Rover captures an incredible view as it nears the peak called "Murray Buttes" on lower Mount Sharp.
NASA’s Curiosity rover has been exploring Mars since 2012. Currently, it is having a closer look at Murray Buttes, a peak that will provide Curiosity a passage to climb further up on Mount Sharp.
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Meanwhile, Curiosity has beamed back a stunning 360-degree panorama of “Murray Buttes,” providing a unique glimpse of Mars’ surface as seen from the rover’s point of view.
The view has been created by stitching together more than 100 images and all these images were taken by Curiosity's Mast Camera on August 6, 2016. The date also marks the fourth anniversary of Curiosity’s landing on Mars.
Murray Buttes has been named after the former director of NASA’s Jet Propulsion Laboratory, Bruce C. Murray while the footage shows a dark Mesa just left of the Curiosity’s robotic arm - a feature that stands about 50 feet high and is about 300 feet away from rover’s eye view.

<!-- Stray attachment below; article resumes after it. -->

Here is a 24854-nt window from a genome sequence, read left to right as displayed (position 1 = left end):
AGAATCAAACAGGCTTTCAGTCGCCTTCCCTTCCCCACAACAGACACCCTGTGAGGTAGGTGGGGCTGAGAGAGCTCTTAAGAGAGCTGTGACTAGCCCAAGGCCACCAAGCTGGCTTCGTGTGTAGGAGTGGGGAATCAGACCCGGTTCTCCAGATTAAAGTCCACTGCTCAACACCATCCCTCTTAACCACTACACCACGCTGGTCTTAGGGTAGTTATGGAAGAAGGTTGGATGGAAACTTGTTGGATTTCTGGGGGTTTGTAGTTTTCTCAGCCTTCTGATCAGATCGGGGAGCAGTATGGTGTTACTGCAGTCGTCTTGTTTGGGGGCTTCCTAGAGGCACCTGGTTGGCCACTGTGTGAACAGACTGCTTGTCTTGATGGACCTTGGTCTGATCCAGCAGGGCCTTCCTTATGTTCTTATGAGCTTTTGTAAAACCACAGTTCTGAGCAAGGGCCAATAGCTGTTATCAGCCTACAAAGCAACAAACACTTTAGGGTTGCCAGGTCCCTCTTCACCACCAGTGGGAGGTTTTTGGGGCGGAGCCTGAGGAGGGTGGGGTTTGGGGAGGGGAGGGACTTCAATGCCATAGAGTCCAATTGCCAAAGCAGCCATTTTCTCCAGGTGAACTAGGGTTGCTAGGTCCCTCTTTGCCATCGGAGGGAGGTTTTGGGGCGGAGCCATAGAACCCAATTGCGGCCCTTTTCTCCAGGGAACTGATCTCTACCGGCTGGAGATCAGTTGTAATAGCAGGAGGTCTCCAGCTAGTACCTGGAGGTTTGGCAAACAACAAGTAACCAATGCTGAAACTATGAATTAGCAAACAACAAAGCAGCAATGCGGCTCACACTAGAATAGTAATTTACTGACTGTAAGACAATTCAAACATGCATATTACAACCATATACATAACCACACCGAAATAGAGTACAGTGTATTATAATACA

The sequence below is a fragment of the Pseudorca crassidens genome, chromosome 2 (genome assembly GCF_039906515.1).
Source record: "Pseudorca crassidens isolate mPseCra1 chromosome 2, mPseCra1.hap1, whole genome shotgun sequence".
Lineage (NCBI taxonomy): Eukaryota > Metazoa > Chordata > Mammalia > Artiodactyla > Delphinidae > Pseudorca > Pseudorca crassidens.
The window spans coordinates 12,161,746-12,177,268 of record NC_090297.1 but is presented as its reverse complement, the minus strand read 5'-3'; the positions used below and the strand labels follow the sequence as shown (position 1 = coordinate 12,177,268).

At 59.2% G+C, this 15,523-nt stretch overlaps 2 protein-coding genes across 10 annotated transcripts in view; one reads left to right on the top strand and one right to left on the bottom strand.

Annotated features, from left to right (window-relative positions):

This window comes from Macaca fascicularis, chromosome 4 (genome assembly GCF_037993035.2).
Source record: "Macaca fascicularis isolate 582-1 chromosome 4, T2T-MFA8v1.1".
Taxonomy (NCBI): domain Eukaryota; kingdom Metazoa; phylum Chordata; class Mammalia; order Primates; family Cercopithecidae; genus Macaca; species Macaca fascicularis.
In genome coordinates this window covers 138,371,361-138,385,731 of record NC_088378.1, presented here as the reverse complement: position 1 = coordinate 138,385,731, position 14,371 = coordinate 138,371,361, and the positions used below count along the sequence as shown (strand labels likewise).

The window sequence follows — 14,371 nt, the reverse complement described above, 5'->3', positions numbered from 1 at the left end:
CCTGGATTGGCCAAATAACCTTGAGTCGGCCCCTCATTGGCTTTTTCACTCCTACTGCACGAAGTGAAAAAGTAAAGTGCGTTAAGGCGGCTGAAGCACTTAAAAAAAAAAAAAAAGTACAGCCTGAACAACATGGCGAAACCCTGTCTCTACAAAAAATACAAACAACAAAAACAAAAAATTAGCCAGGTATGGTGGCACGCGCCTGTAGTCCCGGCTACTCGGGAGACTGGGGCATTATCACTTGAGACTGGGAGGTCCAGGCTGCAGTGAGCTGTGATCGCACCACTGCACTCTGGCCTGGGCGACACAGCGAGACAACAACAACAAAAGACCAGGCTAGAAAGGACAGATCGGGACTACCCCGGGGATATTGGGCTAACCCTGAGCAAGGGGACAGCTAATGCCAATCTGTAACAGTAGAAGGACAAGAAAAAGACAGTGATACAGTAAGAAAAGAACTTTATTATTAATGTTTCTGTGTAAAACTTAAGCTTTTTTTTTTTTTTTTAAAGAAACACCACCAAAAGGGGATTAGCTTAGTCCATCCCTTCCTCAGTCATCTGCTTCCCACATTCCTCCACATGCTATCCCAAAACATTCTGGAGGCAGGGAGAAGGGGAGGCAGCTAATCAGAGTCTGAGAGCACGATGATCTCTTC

“The buttes and mesas rising above this surface are eroded remnants of ancient sandstone that originated when winds deposited sand after lower Mount Sharp had formed.” NASA blog says.
Both these features are covered with material resistant to erosion. That is why these buttes and mesas are still firmly intact to Martian surface. Otherwise, the strong wind on Mars could have taken them from one place to another.
In the view, false color has been added to highlight differnt parts of the surface. The color adjustment shows how rocks and sand would appear under the daytime on Earth.
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Curiosity rover already had 1421 Martian days of operation and has driven 13.6 kilometers. Its mission was scheduled to end this year but it received a two-year extension so it can continue its job and provide more stunning details about Martian surface.